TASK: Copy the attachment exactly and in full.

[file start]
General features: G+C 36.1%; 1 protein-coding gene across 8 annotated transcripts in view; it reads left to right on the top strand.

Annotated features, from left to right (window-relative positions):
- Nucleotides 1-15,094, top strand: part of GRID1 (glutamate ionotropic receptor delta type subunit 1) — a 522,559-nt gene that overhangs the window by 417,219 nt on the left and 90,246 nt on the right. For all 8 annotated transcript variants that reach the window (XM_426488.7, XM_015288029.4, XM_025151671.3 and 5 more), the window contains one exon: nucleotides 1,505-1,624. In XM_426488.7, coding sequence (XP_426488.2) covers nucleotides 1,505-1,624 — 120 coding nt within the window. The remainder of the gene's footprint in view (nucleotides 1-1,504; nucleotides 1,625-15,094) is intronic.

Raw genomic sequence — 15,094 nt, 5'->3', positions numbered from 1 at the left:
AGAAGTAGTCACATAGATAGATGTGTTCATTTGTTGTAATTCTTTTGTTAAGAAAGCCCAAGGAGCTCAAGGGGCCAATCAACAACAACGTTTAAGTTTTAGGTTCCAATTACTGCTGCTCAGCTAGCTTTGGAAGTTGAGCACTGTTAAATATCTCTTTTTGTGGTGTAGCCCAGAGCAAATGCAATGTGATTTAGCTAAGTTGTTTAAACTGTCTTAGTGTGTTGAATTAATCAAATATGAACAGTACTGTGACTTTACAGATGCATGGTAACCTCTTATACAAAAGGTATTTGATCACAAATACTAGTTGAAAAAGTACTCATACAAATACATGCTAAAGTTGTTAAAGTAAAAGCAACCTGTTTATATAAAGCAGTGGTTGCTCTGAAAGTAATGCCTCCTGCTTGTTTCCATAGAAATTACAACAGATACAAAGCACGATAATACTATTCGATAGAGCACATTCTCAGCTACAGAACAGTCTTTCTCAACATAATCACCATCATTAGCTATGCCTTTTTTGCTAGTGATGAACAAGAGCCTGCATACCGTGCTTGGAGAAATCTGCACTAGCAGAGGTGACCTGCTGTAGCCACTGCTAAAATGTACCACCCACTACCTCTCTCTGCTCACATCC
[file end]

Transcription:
General features: G+C 36.1%; 1 protein-coding gene across 8 annotated transcripts in view; it reads left to right on the top strand.

Annotated features, from left to right (window-relative positions):
- Nucleotides 1-15,094, top strand: part of GRID1 (glutamate ionotropic receptor delta type subunit 1) — a 522,559-nt gene that overhangs the window by 417,219 nt on the left and 90,246 nt on the right. For all 8 annotated transcript variants that reach the window (XM_426488.7, XM_015288029.4, XM_025151671.3 and 5 more), the window contains one exon: nucleotides 1,505-1,624. In XM_426488.7, coding sequence (XP_426488.2) covers nucleotides 1,505-1,624 — 120 coding nt within the window. The remainder of the gene's footprint in view (nucleotides 1-1,504; nucleotides 1,625-15,094) is intronic.

Raw genomic sequence — 15,094 nt, 5'->3', positions numbered from 1 at the left:
AGAAGTAGTCACATAGATAGATGTGTTCATTTGTTGTAATTCTTTTGTTAAGAAAGCCCAAGGAGCTCAAGGGGCCAATCAACAACAACGTTTAAGTTTTAGGTTCCAATTACTGCTGCTCAGCTAGCTTTGGAAGTTGAGCACTGTTAAATATCTCTTTTTGTGGTGTAGCCCAGAGCAAATGCAATGTGATTTAGCTAAGTTGTTTAAACTGTCTTAGTGTGTTGAATTAATCAAATATGAACAGTACTGTGACTTTACAGATGCATGGTAACCTCTTATACAAAAGGTATTTGATCACAAATACTAGTTGAAAAAGTACTCATACAAATACATGCTAAAGTTGTTAAAGTAAAAGCAACCTGTTTATATAAAGCAGTGGTTGCTCTGAAAGTAATGCCTCCTGCTTGTTTCCATAGAAATTACAACAGATACAAAGCACGATAATACTATTCGATAGAGCACATTCTCAGCTACAGAACAGTCTTTCTCAACATAATCACCATCATTAGCTATGCCTTTTTTGCTAGTGATGAACAAGAGCCTGCATACCGTGCTTGGAGAAATCTGCACTAGCAGAGGTGACCTGCTGTAGCCACTGCTAAAATGTACCACCCACTACCTCTCTCTGCTCACATCC